Most soccer clubs and organizations have a code of conduct, or code of sportsmanship. All of these ask coaches, players, parents, spectators, club officials to respect the game officials, the referees and their assistants. Yet without fail we can observe every day how those involved in the game disrespect the referees. Why is that and what can we do instead?
Let us first review the role of the referee. In it’s simplest terms, the role of the referee is to ensure that the game is played respecting the laws of the game, whether they be FIFA Laws or local adaptations of them. Where players, coaches, or spectators violate the rules, the referee can hand out penalties to keep the game fair. That’s it. Regardless of whether we have a child refereeing a game of even younger children, an adult call a competitive amateur game, or a professional referee manage a professional game, the job is the same.
People become referees for various reasons, but they all start at basic levels. Just like players progress through their own training and development with some reaching professional levels, so referees progress through training and qualifications to become professionals. Referees are no different than the athletes or coaches – they can make mistakes. And just like a player missing an open net, a coach making a grave tactical error, a referee’s mistake can decide the outcome of the game. So why do we tend to be harder on referees? Because the referee is easily identifiable and they are in the minority when compared to coaching staff, teams, or spectators. It’s a bit of preying on the weak mentality.
At this point I want to leave the professional arena and focus on amateur soccer.
Within amateur soccer we have paid game officials and we have volunteers. For paid referees who have invested time to earn qualifications it is an opportunity for some extra income. These referees are typically adults or very confident young adults. They know how to deal with disrespect and can manage the game. In my experience as player and coach I found arguing with a referee during a game rather unproductive. They don’t change their mind and subconsciously they may resent your or your team’s theatrics and make the next 50/50 call against you. The most effective way to deal with situations at this level is to ask the referee at half time if they would take some time to explain a call or explain a rule. In most cases their explanation makes sense and the issue goes away. And sometimes they are made aware of something they miss and this allows them to correct it in the second half. I always instructed my players and our team’s fans to leave any challenge of the referee to me, the coach.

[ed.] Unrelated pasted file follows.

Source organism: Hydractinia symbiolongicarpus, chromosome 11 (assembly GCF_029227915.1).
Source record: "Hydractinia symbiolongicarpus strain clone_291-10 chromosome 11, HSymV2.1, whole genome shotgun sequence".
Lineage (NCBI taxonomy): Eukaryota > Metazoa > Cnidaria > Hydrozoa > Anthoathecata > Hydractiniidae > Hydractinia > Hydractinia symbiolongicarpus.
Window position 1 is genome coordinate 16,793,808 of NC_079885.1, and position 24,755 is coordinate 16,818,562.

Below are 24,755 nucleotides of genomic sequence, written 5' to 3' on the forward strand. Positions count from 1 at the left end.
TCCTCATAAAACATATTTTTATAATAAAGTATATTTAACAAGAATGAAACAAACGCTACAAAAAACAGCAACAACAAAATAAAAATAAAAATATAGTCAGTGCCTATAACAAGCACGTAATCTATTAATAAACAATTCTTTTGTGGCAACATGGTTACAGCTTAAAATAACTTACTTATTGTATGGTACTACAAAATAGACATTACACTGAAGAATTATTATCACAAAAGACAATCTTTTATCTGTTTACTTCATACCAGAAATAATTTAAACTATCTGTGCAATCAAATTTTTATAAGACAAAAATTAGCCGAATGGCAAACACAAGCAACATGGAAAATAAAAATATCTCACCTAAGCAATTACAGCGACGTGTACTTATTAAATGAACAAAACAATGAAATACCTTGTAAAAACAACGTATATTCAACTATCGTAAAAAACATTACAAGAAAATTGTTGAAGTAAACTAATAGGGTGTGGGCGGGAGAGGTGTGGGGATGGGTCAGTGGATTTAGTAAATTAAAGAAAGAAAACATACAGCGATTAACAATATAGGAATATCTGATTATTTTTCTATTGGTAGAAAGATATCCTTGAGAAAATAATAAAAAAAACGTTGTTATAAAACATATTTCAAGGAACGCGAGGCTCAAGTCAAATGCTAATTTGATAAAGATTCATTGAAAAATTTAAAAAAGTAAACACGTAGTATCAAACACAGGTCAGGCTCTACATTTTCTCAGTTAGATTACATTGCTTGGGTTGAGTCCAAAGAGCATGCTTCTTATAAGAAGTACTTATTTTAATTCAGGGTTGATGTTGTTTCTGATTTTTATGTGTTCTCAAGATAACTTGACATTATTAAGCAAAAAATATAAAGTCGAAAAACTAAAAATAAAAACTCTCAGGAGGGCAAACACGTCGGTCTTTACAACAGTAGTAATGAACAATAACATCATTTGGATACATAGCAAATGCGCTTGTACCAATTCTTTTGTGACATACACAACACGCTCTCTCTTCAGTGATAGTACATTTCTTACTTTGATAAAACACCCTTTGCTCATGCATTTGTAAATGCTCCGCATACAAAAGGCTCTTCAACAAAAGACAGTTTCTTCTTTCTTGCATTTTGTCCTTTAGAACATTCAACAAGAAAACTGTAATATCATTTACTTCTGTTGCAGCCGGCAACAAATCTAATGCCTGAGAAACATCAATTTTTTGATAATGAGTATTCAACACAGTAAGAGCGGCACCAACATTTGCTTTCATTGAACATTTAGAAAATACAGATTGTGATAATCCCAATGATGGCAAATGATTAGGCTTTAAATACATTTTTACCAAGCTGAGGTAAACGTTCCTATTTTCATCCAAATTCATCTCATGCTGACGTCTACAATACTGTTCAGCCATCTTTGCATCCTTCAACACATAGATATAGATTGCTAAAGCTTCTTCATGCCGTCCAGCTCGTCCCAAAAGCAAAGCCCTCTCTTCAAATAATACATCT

Let’s discuss youth/children’s soccer when referees are other children. They typically volunteer to referee because they like it and want to be referees, or because they get some sort of educational credit for community service. They likely have sat through a seminar or two where someone explained the rules used by the club. Good clubs will post these rules for all to see on their web site. These young referees have little experience and are often nervous during the games. This makes them the most likely candidates to make mistakes. They are also the ones most affected by public criticism. And yet, on every game day in every league we see coaches and parents scream and yell at these young volunteers for making mistakes. How despicable. Imagine if coaches (and some do) and parents screamed at YOUR child every time they miss an easy pass or goal? These young referees are someone else’s child. They need more respect to build their confidence and more help in their development. I advocate that it is the coach’s responsibility to set the conduct expectations with the parents, the team and themselves, and follow them. Let everyone know that you, the coach, will deal with any refereeing concerns with the aim of helping. The best way to do this is to quietly ask the referee a question at half time, or point out a rule they may have missed. Or after the game. Approach them with a smile and thank them for being there. It is also good if you let the club know that some referees are making some wrong calls. Quite often it leads to a mid season review of the rules with these young referees, leading to a better experience for all during the remaining games.
It is always right to be kind, it is never right to yell at a child.